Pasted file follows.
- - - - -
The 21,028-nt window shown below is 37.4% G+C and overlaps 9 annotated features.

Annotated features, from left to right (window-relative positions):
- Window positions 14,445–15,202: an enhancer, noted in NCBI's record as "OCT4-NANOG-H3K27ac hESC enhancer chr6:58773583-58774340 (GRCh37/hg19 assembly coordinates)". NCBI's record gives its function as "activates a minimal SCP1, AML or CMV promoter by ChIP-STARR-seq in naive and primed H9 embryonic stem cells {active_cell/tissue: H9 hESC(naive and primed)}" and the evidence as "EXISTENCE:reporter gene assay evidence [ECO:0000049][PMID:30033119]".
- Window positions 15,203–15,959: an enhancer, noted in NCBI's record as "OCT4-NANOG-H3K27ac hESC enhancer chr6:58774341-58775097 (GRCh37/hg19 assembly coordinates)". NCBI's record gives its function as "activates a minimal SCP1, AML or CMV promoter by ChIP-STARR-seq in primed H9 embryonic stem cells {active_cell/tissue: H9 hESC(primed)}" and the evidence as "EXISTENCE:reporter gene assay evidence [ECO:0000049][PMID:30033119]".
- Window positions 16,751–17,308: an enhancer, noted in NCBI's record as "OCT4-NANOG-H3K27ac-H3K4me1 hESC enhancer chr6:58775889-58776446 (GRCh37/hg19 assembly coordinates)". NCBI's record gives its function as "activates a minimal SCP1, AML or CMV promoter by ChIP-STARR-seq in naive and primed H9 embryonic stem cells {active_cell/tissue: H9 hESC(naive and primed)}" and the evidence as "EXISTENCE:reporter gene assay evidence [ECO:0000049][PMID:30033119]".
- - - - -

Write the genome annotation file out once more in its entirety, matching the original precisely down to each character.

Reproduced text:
The 21,028-nt window shown below is 37.4% G+C and overlaps 9 annotated features.

Annotated features, from left to right (window-relative positions):
- Window positions 14,445–15,202: an enhancer, noted in NCBI's record as "OCT4-NANOG-H3K27ac hESC enhancer chr6:58773583-58774340 (GRCh37/hg19 assembly coordinates)". NCBI's record gives its function as "activates a minimal SCP1, AML or CMV promoter by ChIP-STARR-seq in naive and primed H9 embryonic stem cells {active_cell/tissue: H9 hESC(naive and primed)}" and the evidence as "EXISTENCE:reporter gene assay evidence [ECO:0000049][PMID:30033119]".
- Window positions 15,203–15,959: an enhancer, noted in NCBI's record as "OCT4-NANOG-H3K27ac hESC enhancer chr6:58774341-58775097 (GRCh37/hg19 assembly coordinates)". NCBI's record gives its function as "activates a minimal SCP1, AML or CMV promoter by ChIP-STARR-seq in primed H9 embryonic stem cells {active_cell/tissue: H9 hESC(primed)}" and the evidence as "EXISTENCE:reporter gene assay evidence [ECO:0000049][PMID:30033119]".
- Window positions 16,751–17,308: an enhancer, noted in NCBI's record as "OCT4-NANOG-H3K27ac-H3K4me1 hESC enhancer chr6:58775889-58776446 (GRCh37/hg19 assembly coordinates)". NCBI's record gives its function as "activates a minimal SCP1, AML or CMV promoter by ChIP-STARR-seq in naive and primed H9 embryonic stem cells {active_cell/tissue: H9 hESC(naive and primed)}" and the evidence as "EXISTENCE:reporter gene assay evidence [ECO:0000049][PMID:30033119]".